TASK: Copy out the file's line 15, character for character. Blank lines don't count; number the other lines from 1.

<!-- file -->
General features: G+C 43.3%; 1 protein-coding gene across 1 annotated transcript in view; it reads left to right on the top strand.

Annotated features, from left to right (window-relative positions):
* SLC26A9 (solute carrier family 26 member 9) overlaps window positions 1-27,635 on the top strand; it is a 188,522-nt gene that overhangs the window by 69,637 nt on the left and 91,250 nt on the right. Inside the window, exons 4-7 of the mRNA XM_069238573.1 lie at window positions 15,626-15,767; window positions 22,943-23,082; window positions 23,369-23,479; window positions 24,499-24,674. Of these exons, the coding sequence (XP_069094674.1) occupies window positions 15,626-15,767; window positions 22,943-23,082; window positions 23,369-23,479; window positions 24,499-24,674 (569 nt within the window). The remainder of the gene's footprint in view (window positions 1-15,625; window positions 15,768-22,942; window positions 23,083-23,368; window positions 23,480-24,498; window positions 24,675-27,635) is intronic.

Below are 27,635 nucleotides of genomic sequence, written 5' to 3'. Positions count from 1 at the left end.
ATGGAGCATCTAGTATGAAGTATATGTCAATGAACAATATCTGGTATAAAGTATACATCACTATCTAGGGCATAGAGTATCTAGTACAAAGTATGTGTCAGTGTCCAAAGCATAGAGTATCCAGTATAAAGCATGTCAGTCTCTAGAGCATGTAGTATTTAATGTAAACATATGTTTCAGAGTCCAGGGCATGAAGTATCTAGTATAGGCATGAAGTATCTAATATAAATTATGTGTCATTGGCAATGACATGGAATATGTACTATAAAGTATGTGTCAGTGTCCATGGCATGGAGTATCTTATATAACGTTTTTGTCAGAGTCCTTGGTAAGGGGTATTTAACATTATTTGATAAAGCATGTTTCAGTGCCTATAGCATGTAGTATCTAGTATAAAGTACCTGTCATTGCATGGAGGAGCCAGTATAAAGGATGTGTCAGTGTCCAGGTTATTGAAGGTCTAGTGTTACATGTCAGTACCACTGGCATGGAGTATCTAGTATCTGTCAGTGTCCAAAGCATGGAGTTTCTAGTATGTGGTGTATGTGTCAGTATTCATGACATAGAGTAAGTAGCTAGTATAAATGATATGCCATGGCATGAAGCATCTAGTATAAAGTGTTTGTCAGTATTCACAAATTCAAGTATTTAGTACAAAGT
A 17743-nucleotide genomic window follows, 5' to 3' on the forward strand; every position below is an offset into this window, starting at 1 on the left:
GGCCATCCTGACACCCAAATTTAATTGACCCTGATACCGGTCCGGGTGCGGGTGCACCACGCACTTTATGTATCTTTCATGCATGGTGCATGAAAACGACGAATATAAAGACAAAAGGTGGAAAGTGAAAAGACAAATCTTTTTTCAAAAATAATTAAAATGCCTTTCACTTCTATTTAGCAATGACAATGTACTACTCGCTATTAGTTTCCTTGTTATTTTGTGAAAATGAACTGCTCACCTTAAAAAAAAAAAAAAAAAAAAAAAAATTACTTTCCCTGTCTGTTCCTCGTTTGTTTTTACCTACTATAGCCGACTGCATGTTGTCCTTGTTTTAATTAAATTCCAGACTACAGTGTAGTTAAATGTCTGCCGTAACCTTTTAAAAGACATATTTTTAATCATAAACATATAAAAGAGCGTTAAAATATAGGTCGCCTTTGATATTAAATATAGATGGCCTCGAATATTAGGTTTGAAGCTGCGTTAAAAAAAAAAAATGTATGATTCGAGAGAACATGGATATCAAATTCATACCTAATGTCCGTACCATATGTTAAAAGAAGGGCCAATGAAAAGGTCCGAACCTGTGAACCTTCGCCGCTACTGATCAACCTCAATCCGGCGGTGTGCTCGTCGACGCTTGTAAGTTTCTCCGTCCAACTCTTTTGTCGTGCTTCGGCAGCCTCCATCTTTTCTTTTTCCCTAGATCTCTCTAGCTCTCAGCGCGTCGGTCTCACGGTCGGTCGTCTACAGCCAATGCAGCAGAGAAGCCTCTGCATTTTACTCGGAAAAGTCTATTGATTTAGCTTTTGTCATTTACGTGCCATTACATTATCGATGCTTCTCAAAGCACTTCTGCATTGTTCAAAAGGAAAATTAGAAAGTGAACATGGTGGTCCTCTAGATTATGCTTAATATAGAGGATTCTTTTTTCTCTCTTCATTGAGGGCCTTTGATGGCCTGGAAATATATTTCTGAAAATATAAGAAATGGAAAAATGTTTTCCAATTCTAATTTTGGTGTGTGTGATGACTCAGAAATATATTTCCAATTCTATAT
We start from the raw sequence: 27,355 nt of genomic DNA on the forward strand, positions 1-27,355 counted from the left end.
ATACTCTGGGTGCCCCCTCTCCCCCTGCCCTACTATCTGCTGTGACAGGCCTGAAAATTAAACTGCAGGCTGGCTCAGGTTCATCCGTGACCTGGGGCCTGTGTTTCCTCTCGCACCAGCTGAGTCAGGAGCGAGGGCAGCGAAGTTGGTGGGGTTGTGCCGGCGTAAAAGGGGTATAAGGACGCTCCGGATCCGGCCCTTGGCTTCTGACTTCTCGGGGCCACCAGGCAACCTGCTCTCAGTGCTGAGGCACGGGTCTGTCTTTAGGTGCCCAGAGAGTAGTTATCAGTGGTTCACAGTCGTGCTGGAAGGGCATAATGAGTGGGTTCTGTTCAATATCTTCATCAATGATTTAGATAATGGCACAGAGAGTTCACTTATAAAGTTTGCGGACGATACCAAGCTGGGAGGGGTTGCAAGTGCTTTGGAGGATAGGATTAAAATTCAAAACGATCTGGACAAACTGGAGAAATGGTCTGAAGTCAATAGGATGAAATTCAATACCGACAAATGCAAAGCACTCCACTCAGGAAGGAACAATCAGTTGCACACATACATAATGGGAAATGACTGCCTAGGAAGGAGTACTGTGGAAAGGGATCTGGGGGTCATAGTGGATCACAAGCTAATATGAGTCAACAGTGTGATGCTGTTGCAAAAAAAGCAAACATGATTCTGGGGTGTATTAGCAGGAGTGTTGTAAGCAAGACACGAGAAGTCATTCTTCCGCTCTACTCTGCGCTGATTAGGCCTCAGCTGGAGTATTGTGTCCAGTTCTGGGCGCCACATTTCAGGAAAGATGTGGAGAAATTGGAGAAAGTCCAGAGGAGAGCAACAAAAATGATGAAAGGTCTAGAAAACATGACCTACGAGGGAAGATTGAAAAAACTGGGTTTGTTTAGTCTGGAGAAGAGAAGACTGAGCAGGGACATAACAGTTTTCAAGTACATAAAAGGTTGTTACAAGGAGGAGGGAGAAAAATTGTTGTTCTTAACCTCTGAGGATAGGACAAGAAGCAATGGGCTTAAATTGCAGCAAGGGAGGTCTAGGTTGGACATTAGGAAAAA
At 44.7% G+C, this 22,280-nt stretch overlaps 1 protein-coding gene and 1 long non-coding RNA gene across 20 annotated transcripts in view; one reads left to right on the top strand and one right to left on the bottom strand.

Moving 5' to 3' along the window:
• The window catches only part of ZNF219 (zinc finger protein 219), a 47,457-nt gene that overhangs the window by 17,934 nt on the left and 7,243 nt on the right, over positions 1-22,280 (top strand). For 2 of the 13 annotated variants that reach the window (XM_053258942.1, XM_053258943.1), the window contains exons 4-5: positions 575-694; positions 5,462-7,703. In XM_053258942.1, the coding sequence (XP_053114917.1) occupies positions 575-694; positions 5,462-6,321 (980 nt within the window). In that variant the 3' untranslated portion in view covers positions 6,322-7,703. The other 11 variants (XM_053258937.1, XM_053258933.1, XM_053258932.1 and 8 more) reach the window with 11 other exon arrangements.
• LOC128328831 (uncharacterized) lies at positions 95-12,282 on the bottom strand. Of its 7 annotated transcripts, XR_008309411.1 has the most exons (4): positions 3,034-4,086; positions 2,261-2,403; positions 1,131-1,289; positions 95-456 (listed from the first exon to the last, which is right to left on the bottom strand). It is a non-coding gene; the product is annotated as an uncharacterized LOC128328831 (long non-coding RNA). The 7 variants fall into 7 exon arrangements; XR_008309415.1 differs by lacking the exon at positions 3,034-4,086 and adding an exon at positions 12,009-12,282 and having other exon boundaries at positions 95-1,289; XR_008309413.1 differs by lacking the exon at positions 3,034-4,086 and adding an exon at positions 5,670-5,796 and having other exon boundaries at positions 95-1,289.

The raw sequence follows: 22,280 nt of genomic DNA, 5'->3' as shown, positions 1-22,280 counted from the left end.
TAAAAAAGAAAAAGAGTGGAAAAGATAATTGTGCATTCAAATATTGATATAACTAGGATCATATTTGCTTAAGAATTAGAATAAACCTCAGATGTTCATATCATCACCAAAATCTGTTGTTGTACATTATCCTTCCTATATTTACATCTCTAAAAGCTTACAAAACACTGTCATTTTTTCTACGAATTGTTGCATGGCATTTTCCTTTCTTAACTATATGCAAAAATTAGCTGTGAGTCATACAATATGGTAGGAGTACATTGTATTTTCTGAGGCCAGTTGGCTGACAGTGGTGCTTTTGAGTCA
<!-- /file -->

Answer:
TAAAAAAGAAAAAGAGTGGAAAAGATAATTGTGCATTCAAATATTGATATAACTAGGATCATATTTGCTTAAGAATTAGAATAAACCTCAGATGTTCATATCATCACCAAAATCTGTTGTTGTACATTATCCTTCCTATATTTACATCTCTAAAAGCTTACAAAACACTGTCATTTTTTCTACGAATTGTTGCATGGCATTTTCCTTTCTTAACTATATGCAAAAATTAGCTGTGAGTCATACAATATGGTAGGAGTACATTGTATTTTCTGAGGCCAGTTGGCTGACAGTGGTGCTTTTGAGTCA